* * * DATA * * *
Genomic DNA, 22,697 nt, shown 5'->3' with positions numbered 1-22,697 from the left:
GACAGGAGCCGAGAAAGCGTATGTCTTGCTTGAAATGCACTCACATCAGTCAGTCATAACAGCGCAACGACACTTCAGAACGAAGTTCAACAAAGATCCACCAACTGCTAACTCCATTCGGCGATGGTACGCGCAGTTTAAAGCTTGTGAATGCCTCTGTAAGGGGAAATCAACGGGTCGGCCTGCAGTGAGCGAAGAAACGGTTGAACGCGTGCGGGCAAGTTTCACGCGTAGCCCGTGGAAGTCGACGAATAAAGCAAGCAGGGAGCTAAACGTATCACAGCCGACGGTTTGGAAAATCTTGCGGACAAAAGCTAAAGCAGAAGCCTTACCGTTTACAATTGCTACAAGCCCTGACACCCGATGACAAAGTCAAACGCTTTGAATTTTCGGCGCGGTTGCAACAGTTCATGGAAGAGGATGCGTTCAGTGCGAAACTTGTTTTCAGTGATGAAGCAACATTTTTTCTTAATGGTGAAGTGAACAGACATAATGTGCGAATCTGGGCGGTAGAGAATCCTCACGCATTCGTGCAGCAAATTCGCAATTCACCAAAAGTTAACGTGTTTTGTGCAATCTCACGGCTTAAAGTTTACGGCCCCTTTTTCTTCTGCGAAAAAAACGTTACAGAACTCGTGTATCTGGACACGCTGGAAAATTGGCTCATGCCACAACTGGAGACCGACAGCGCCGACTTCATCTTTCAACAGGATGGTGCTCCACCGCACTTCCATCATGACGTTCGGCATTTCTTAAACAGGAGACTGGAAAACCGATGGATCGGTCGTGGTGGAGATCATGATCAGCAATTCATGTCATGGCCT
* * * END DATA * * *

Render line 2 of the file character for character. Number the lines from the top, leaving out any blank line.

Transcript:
GACAGGAGCCGAGAAAGCGTATGTCTTGCTTGAAATGCACTCACATCAGTCAGTCATAACAGCGCAACGACACTTCAGAACGAAGTTCAACAAAGATCCACCAACTGCTAACTCCATTCGGCGATGGTACGCGCAGTTTAAAGCTTGTGAATGCCTCTGTAAGGGGAAATCAACGGGTCGGCCTGCAGTGAGCGAAGAAACGGTTGAACGCGTGCGGGCAAGTTTCACGCGTAGCCCGTGGAAGTCGACGAATAAAGCAAGCAGGGAGCTAAACGTATCACAGCCGACGGTTTGGAAAATCTTGCGGACAAAAGCTAAAGCAGAAGCCTTACCGTTTACAATTGCTACAAGCCCTGACACCCGATGACAAAGTCAAACGCTTTGAATTTTCGGCGCGGTTGCAACAGTTCATGGAAGAGGATGCGTTCAGTGCGAAACTTGTTTTCAGTGATGAAGCAACATTTTTTCTTAATGGTGAAGTGAACAGACATAATGTGCGAATCTGGGCGGTAGAGAATCCTCACGCATTCGTGCAGCAAATTCGCAATTCACCAAAAGTTAACGTGTTTTGTGCAATCTCACGGCTTAAAGTTTACGGCCCCTTTTTCTTCTGCGAAAAAAACGTTACAGAACTCGTGTATCTGGACACGCTGGAAAATTGGCTCATGCCACAACTGGAGACCGACAGCGCCGACTTCATCTTTCAACAGGATGGTGCTCCACCGCACTTCCATCATGACGTTCGGCATTTCTTAAACAGGAGACTGGAAAACCGATGGATCGGTCGTGGTGGAGATCATGATCAGCAATTCATGTCATGGCCT